Security researcher Martin Hron remarks “firmware is a new software,” and that software can be exploited. Typically, smart IoT devices have firmware onboard that is used with an API, while users expect that not too much harm can come from the API and firmware. This is not the case, as Hron states “We used to trust that hardware, such as a common kitchen appliance, could be trusted and could not be easily altered without physically dismounting the device. But with today’s “smart” appliances, this is no longer the case.”
Looking at a map from wigle, there are nearly 570 smart coffee makers from the brand Hron tested that are not using smart features. As it turns out, owners not using the smart features “have unintentionally made it easier to hack their devices.” This is only a small subset of smart IoT devices, though. There are likely many more insecure “smart” devices beside coffee makers (fridges, TVs, and more). There could be millions of devices with similar vulnerabilities and tracking every single one would be incredibly daunting.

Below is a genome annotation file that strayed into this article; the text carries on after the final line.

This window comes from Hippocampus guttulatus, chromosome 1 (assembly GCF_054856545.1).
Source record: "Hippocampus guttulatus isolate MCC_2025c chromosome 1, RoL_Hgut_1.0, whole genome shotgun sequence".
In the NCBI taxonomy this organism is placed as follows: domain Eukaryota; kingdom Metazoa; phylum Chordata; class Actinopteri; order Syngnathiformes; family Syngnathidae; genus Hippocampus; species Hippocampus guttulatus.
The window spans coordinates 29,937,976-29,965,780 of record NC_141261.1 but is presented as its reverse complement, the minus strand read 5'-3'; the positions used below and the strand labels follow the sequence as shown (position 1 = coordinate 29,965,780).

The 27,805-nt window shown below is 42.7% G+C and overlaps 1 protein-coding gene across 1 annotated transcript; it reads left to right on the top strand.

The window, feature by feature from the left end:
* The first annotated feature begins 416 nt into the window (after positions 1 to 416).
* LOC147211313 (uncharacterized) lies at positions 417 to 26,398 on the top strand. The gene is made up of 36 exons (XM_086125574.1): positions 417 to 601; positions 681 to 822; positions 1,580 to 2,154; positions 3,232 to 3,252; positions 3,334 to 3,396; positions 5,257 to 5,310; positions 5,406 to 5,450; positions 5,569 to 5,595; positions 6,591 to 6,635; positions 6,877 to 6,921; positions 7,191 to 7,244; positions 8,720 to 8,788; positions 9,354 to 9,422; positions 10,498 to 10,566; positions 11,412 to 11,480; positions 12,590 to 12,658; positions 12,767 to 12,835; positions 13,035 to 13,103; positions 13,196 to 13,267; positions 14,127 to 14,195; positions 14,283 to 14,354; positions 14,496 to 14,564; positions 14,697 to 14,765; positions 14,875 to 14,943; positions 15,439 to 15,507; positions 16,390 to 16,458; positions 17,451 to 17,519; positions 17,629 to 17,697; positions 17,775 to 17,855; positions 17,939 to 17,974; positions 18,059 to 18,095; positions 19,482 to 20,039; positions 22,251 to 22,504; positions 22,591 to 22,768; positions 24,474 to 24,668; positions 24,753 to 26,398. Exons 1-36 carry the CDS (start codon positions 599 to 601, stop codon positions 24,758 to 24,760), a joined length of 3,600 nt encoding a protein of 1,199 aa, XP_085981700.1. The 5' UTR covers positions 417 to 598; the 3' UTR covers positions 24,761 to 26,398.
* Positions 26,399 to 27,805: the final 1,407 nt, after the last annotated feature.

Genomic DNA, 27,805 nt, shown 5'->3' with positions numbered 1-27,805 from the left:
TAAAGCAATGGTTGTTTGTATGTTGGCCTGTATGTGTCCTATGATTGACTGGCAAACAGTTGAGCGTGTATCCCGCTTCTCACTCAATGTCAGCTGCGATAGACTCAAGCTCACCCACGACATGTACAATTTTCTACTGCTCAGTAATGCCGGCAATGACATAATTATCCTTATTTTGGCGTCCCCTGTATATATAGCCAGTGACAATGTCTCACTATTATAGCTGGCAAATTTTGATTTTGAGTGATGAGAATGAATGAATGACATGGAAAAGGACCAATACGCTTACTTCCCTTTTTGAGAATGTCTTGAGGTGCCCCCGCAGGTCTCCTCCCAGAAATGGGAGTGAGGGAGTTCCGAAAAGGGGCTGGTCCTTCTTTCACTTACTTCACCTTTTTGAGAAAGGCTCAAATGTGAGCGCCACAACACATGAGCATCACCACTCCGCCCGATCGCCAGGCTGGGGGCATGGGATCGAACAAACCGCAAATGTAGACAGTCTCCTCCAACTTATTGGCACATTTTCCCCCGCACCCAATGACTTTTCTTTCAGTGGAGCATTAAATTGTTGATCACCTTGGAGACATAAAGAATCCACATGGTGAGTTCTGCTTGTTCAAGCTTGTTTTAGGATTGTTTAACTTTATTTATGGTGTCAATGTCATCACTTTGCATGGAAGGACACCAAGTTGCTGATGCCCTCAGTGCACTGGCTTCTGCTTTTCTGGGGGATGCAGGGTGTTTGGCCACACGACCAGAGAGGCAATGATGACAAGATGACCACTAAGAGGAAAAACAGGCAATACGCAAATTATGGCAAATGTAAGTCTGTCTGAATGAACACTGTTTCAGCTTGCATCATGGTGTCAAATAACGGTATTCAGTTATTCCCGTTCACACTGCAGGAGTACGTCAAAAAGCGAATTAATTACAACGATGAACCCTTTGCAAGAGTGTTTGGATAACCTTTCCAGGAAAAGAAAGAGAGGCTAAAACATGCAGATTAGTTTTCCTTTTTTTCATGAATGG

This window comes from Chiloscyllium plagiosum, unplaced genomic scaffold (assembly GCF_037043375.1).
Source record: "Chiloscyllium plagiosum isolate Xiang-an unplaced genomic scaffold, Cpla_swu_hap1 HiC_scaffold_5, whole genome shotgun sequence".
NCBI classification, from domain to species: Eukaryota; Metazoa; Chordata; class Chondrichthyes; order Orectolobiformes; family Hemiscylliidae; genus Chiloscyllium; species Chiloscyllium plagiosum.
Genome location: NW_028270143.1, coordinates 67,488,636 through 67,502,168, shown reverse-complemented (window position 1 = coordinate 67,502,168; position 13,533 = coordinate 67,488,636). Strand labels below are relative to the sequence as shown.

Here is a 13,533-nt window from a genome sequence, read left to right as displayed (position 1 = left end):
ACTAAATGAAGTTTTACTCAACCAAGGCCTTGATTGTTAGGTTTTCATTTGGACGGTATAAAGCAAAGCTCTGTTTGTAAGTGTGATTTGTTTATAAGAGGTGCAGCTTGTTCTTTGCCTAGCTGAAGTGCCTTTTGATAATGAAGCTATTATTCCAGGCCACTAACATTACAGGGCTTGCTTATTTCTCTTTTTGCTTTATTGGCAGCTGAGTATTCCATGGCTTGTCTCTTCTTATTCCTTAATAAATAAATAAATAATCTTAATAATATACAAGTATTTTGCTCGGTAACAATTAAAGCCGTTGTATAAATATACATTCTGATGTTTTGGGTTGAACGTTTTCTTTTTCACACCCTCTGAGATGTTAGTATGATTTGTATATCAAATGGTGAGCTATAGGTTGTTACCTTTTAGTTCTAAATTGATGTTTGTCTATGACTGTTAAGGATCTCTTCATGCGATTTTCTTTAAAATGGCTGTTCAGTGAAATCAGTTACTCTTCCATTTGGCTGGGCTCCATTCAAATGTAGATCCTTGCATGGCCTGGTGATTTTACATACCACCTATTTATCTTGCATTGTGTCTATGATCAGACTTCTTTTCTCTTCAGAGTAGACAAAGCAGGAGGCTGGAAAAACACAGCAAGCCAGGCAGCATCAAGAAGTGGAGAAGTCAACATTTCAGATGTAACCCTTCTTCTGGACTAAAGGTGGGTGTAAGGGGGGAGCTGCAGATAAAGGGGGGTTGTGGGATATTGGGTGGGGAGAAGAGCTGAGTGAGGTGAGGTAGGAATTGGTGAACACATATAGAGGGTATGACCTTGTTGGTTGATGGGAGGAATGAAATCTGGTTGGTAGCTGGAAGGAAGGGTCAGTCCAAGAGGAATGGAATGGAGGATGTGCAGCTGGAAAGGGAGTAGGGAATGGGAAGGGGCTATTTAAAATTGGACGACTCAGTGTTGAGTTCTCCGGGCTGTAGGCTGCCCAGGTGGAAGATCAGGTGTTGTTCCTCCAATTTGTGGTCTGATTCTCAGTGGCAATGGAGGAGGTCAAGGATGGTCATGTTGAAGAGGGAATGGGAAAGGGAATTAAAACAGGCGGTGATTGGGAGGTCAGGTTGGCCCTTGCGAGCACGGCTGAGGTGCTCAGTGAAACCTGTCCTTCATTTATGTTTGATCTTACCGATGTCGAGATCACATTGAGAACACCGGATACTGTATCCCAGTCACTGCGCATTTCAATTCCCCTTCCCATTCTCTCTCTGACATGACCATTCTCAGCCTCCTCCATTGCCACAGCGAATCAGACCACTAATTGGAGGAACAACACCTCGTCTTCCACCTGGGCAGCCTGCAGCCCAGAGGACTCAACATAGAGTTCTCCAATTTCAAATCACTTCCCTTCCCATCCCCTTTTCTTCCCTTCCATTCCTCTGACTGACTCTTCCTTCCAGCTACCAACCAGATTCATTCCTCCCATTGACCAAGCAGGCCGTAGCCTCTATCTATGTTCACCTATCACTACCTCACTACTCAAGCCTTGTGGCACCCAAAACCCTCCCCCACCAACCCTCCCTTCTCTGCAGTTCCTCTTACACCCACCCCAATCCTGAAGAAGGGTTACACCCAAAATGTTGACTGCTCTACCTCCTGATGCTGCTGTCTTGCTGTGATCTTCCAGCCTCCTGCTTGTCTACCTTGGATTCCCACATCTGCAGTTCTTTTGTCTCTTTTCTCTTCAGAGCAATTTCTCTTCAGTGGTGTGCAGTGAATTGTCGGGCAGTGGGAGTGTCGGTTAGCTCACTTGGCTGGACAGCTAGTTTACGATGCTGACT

As devices come and go, vulnerabilities and exploits will remain. If a company stops support for a device and an exploit is found for a perfectly fine smart device, what would you do? Would the device have to be discarded in favor of safety, or do you disconnect the smart features and lose what you paid for? Also, while Hron did some harmless things, IoT devices could be used for DDoS attacks, ransomware attacks, or whatever a hacker can dream of. When considering new smart devices, one should consider the company they are buying from and their track record for support, because we are beginning to live in a hacker’s paradise.
(Images courtesy of Martin Hron)